Uglification of the Landscape  


Joined: 8 months ago
Posts: 145
09/09/2019 4:39 pm  

I've always been sensitive to the aesthetics of built human environments, and when I was growing up I was constantly questioning why our communities couldn't look nicer. By "note nice" I'm particularly referring to the 'landscape of the offramp;' those stretches of car dealerships, fast food joints, strip malls, franchise hotels, parking lots, and utilitarian architecture we're all familiar with. Although our modern uglification of the landscape has many other manifestations as well.

I recently moved to a place where I'm interacting more with the landscape of the offramp than I have in the past, so these things have been on my mind, and my frequent encounters with strip malls and freeways leave me vaguely distressed. I'm lucky enough that those encounters are mostly limited to portions of my commute to and from work or when I have to go to the grocery store (I live in a quiet, leafy neighborhood). But the question I want to pose is how anyone else here responds to landscapes that have been "made ugly" by commerce and industry? Personally, in addition to my need to constantly recharge in nature (as has been discussed by others on the fibromyalgia thread), I also fantasize about the time when economic and environmental conditions change so much that the concrete scars of our society are surrendered to nature. Looking at the long-term predictions posted on this site, it looks like those conditions will start arriving within the next decade. Hooray!  

Lilinoe, BlueBelle, Unk p and 1 people liked
Joined: 2 years ago
Posts: 114
09/09/2019 10:23 pm  

I hear you, Coyote.  Travel the freeways of Houston, and you will see a hundred miles of that blight.  It would seem as if the whole world has been turned into a giant, tacky, wall-to-wall strip-mall.  Nothing but parking lots and Quikie-Lubes and Shit-Fil-A's.  This is not America the Beautiful.  This is late-stage capitalism metastisizing every last square foot.     And i am not saying that as some sort of "back to the woods" communal hippie.   I am more of an inner-city type communal hippie, who wishes that the woods and fields were not being destroyed for such ugly and wasteful stupidities.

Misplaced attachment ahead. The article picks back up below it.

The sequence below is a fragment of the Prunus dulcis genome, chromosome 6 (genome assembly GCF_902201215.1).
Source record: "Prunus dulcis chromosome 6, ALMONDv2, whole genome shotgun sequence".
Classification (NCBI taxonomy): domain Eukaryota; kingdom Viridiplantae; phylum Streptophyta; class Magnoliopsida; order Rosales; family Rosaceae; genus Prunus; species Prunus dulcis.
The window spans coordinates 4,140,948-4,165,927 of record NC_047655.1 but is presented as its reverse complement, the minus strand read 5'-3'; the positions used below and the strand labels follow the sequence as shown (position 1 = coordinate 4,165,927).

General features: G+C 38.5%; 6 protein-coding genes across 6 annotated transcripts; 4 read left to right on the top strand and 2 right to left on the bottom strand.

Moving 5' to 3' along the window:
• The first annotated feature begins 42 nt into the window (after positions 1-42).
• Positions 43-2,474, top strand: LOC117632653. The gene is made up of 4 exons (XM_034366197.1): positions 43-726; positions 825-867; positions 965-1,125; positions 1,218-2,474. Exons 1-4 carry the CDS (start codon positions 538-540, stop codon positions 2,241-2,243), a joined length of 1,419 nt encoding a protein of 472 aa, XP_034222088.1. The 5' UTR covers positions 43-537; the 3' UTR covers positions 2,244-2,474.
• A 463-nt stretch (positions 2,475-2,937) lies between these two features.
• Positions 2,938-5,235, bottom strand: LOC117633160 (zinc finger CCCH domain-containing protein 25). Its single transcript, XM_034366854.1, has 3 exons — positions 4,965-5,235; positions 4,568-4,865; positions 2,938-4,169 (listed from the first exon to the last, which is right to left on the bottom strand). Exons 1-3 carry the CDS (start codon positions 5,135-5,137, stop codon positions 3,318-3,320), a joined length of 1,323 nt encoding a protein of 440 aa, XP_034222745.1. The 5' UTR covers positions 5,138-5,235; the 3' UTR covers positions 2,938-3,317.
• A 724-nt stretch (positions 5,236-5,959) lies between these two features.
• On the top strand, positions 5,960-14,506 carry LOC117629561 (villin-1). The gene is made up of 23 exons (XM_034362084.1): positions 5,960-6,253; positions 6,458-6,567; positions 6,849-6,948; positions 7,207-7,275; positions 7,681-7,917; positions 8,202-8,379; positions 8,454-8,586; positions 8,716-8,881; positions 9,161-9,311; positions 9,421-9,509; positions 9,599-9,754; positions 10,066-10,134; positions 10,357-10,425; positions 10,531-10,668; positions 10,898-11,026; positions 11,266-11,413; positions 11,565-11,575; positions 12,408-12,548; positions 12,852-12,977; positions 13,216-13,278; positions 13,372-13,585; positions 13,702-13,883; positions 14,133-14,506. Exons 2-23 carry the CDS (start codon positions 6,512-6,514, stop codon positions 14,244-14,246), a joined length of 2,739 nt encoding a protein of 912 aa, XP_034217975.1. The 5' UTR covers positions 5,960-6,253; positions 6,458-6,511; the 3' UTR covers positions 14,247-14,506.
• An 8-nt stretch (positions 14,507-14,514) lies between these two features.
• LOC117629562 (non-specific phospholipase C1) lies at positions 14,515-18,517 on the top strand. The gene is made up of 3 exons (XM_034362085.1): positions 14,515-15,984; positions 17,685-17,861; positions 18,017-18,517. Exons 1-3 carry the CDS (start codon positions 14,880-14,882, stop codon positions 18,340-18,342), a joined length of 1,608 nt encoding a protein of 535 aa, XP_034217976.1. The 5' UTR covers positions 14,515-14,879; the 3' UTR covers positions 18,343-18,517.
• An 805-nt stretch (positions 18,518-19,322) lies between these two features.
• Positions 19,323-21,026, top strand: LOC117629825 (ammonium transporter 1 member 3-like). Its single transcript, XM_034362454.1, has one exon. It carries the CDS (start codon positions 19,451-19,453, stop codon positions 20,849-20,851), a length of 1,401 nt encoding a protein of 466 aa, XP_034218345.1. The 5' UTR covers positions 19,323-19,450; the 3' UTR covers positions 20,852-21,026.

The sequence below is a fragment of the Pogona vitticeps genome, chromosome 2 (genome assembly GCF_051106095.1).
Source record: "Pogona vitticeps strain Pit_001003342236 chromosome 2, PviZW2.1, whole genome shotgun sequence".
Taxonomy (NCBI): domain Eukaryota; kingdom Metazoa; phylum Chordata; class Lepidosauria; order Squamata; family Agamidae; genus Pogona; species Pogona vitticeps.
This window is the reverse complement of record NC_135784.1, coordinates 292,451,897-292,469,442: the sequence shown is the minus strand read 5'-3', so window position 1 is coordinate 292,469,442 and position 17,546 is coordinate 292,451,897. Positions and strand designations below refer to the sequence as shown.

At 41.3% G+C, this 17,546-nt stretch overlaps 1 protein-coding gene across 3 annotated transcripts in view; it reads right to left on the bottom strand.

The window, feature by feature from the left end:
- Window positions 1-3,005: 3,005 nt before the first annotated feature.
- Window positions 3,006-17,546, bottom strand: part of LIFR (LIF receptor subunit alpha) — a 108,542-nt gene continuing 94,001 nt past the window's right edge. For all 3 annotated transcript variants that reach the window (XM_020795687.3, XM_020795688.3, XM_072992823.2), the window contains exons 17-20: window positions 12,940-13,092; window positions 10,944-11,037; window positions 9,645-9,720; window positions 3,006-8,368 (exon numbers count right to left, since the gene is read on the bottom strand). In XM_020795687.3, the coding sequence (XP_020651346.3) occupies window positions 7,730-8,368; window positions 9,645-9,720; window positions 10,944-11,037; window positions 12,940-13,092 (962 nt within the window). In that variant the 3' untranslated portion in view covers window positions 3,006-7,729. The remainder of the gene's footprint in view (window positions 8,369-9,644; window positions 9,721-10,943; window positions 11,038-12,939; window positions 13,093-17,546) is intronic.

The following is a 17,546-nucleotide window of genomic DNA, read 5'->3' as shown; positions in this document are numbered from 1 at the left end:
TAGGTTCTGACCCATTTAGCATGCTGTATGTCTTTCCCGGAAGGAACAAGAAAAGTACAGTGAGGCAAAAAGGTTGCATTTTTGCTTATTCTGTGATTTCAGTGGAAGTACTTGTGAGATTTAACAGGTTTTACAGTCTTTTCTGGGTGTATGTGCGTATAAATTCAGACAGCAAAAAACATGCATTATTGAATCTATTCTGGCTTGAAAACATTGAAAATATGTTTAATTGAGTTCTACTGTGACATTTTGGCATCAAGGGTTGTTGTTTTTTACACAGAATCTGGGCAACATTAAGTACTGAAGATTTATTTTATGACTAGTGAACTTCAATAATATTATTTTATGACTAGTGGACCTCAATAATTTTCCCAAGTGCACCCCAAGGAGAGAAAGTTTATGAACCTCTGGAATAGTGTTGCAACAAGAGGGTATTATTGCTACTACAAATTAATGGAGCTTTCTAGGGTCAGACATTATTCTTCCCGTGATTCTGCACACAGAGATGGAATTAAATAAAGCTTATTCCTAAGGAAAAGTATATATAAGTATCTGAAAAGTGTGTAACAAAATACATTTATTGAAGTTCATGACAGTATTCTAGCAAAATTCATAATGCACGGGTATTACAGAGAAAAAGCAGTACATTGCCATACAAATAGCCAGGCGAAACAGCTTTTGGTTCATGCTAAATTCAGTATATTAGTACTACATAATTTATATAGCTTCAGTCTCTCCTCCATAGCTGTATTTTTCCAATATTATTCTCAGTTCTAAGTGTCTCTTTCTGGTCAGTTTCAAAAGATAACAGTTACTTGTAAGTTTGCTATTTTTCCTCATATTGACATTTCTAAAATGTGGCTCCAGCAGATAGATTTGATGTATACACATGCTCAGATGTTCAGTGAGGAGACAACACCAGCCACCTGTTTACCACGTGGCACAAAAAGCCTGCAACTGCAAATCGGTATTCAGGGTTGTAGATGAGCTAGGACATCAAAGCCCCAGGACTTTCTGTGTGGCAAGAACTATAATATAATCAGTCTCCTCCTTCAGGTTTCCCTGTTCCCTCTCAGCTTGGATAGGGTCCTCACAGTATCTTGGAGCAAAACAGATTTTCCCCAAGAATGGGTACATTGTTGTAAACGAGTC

Laura F., Coyote, TriciaCT and 2 people liked
Joined: 2 years ago
Posts: 187
09/10/2019 1:38 pm  

Totally agree! Read, "The Death and Life of Great American Cities" by Jane Jacobs. She was panned as a nut when she wrote her book almost 60 years ago but has been totally vindicated. She preached mixed use, walkable communities. Yet another reason I live in a small (~2,500) town.

Laura F., Lilinoe, Coyote and 2 people liked
Joined: 1 year ago
Posts: 72
09/10/2019 3:48 pm  

I live in CT where we don't have as many big chain restaurants but more small, family owned ones. We have the malls, strip and otherwise, but they are made to look more charming (I live in a town that is approx 25K people, not a big city). When I traveled down south, especially to flat areas like Houston and other cities in TX I noticed that none of the restaurants were small, homey ones but all these big chains. When I visit family in Germany even the smaller cities are all small shops and restaurants. Everything is in walking distance or biking for most people. I love that kind of life. Notice they all look slimmer than us too. They walk more or take a bike.  We spend way too much time in this country driving.  Most of my friends have to commute over an hour to work every day.  The traffic is insane.

Laura F., Paul W, Lilinoe and 3 people liked
Black Emo